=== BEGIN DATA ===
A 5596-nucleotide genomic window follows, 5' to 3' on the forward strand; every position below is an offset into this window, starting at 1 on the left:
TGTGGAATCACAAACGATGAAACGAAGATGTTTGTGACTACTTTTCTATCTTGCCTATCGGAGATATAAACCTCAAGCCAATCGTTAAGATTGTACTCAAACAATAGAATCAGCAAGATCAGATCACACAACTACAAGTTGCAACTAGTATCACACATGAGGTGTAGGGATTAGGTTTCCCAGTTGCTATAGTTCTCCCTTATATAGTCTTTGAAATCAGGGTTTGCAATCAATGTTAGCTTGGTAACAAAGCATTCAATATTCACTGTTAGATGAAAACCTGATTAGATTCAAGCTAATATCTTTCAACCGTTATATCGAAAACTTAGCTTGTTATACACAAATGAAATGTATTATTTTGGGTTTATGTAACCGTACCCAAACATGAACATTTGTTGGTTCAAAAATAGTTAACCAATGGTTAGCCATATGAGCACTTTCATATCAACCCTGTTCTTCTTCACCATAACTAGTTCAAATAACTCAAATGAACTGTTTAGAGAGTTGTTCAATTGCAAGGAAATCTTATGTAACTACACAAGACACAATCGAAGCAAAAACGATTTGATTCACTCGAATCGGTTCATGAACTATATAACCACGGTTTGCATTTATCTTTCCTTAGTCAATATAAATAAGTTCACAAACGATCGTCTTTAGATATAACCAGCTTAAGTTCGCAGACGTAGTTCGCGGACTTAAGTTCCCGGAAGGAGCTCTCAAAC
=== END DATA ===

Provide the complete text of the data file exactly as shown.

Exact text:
A 5596-nucleotide genomic window follows, 5' to 3' on the forward strand; every position below is an offset into this window, starting at 1 on the left:
TGTGGAATCACAAACGATGAAACGAAGATGTTTGTGACTACTTTTCTATCTTGCCTATCGGAGATATAAACCTCAAGCCAATCGTTAAGATTGTACTCAAACAATAGAATCAGCAAGATCAGATCACACAACTACAAGTTGCAACTAGTATCACACATGAGGTGTAGGGATTAGGTTTCCCAGTTGCTATAGTTCTCCCTTATATAGTCTTTGAAATCAGGGTTTGCAATCAATGTTAGCTTGGTAACAAAGCATTCAATATTCACTGTTAGATGAAAACCTGATTAGATTCAAGCTAATATCTTTCAACCGTTATATCGAAAACTTAGCTTGTTATACACAAATGAAATGTATTATTTTGGGTTTATGTAACCGTACCCAAACATGAACATTTGTTGGTTCAAAAATAGTTAACCAATGGTTAGCCATATGAGCACTTTCATATCAACCCTGTTCTTCTTCACCATAACTAGTTCAAATAACTCAAATGAACTGTTTAGAGAGTTGTTCAATTGCAAGGAAATCTTATGTAACTACACAAGACACAATCGAAGCAAAAACGATTTGATTCACTCGAATCGGTTCATGAACTATATAACCACGGTTTGCATTTATCTTTCCTTAGTCAATATAAATAAGTTCACAAACGATCGTCTTTAGATATAACCAGCTTAAGTTCGCAGACGTAGTTCGCGGACTTAAGTTCCCGGAAGGAGCTCTCAAAC